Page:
The moves were a sharp reversal of the open-frontier policy that has become one of the hallmarks of E.U. integration.

At Vienna’s central train stations, crowds of refugees were swelling by the hour as new migrants were bused in from the Hungarian border and rail service onward to Germany slowed to a crawl, as one Munich-bound train after another was canceled.

Quietly, more and more police arrived and appealed for calm at the stations, careful not to panic the migrants, promising them that they would soon be moving west to their ultimate goal, Germany.

“I want to reach Germany,” said Samir, 38, a Syrian businessman from Aleppo, as his family of five waited at the Westbahnhof station in Vienna. He complained of chaos at the station, which has been transformed into a temporary refugee camp, patrolled by large numbers of police, assisted by doctors staffing makeshift clinics and volunteers serving hot meals.

“I don’t want any financial assistance. I will start a business. We have some resources,” said Samir, who would not give his last name because he was concerned about the safety of family members who remained in Syria.

Even Germany, which has declared that there are few limits to the number of asylum seekers it can accommodate, is increasingly under strain with fresh records of new arrivals set nearly every day.

“Germany is strong and can do a lot,” said German Vice Chancellor Sigmar Gabriel, in an open letter to supporters. “Nevertheless, in recent days we have seen that despite the best intentions, our reception capabilities have reached their limits, above all when it comes to the speed of the influx of refugees.”

He said that he believed that Germany would now take in 1 million asylum seekers in 2015, an increase over previous estimates by 200,000.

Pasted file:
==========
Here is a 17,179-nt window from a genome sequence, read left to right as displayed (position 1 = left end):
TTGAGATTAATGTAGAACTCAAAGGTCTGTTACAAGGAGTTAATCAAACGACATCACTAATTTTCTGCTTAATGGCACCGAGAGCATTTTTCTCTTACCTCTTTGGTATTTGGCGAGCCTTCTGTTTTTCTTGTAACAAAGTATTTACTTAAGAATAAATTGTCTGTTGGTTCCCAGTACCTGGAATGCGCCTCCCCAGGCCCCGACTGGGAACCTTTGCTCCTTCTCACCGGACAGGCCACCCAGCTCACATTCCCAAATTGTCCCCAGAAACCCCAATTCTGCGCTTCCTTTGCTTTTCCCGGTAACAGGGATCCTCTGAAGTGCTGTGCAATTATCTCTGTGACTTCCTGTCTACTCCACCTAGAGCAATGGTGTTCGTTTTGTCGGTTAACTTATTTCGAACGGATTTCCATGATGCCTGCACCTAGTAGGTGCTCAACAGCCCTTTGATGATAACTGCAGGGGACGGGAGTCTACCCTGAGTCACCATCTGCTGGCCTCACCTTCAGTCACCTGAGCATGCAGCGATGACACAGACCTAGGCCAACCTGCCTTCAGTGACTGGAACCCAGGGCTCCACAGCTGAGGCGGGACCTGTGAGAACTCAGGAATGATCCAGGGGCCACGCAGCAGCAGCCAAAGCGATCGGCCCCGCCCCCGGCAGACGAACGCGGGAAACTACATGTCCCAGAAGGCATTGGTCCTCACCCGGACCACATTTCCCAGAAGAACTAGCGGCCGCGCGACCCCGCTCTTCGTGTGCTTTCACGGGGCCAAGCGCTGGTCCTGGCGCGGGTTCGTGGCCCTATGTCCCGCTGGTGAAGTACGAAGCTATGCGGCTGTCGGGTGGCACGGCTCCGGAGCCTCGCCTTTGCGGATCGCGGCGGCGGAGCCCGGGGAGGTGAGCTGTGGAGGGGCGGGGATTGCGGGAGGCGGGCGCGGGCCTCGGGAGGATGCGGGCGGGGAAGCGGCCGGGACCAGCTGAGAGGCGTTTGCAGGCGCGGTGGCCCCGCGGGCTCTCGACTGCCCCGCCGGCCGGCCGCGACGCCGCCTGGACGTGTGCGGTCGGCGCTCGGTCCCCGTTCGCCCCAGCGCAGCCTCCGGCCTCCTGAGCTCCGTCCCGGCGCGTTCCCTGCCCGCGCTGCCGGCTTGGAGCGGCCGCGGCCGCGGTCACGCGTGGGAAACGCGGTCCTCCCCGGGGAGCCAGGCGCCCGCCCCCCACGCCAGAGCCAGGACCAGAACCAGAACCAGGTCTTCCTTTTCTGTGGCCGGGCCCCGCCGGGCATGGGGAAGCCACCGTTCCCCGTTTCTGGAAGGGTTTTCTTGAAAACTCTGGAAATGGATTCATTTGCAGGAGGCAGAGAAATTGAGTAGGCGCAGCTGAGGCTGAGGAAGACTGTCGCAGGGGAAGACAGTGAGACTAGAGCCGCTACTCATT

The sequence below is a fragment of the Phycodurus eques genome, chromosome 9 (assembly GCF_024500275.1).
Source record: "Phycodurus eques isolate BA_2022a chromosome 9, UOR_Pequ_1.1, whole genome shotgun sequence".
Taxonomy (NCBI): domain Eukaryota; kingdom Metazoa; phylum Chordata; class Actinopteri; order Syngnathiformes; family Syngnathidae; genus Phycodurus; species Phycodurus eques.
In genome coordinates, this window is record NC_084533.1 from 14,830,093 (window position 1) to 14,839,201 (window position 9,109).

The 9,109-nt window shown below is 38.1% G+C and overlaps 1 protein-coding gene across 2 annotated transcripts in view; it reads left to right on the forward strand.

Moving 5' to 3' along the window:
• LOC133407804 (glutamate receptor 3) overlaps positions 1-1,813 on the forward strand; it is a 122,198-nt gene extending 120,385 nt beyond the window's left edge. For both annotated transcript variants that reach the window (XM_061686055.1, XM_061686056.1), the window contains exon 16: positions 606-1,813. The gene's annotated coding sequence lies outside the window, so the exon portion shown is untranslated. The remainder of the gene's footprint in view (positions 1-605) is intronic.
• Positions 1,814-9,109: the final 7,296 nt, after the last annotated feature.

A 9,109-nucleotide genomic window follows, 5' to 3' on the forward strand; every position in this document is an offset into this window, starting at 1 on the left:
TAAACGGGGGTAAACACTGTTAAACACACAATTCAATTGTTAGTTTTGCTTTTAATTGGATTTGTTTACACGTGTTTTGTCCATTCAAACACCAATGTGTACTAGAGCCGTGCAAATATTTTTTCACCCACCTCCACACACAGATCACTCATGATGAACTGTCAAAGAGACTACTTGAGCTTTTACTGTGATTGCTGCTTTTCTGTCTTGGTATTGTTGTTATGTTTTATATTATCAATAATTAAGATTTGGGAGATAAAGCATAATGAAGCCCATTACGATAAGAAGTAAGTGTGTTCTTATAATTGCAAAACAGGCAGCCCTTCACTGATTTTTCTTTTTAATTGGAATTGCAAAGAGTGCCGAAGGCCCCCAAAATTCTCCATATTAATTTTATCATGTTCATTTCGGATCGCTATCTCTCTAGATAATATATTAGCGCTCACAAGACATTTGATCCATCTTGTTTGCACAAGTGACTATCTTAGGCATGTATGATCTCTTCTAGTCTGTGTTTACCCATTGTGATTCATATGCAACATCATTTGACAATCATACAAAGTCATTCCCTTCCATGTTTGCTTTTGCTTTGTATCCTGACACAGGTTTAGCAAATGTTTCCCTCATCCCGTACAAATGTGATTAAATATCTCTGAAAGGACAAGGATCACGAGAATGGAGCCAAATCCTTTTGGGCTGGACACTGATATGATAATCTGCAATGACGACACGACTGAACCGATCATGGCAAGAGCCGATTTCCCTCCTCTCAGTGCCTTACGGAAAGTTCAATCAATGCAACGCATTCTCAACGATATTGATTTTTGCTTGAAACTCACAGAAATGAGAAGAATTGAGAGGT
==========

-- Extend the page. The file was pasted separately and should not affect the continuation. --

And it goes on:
The proposal to parcel asylum seekers among 22 nations has come under heavy criticism from central and eastern European countries, which oppose any steps that would require mandatory refugee quotas.

A meeting of E.U. interior ministers ended Monday in discord, with officials able to agree on measures to strengthen Europe’s borders but not on efforts to redistribute 120,000 people across the European Union. Leaders agreed to keep talking and to revisit the matter in early October.

“To say, ‘Let’s shut all the borders and keep everybody out’ is unrealistic, populistic, and simply impossible,” said European Commission Vice President Frans Timmermans. “To say, ‘Let’s open all the borders and let everybody in’ is equally unrealistic because it would seriously harm the European social model.”

About 34,000 asylum seekers who received commitments from European countries in July will begin to disperse to their respective nations. But the efforts fall far short of the need because that number represents just a few days’ worth of arrivals. Hungarian border police say that more than 5,800 asylum seekers arrived Sunday. But Hungary is so opposed to the influx of the asylum seekers that leaders there have worked to thwart any new deal, even though it would relieve pressure on them by redistributing people to other nations.

Samuels reported from Hungary. William Booth and Souad Mekhennet in Vienna, Anthony Faiola and Stephanie Kirchner in Berlin, Gergo Saling in Hungary and Griff Witte in London contributed to this report.

Read more:

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Read The Post’s coverage on the global surge in migration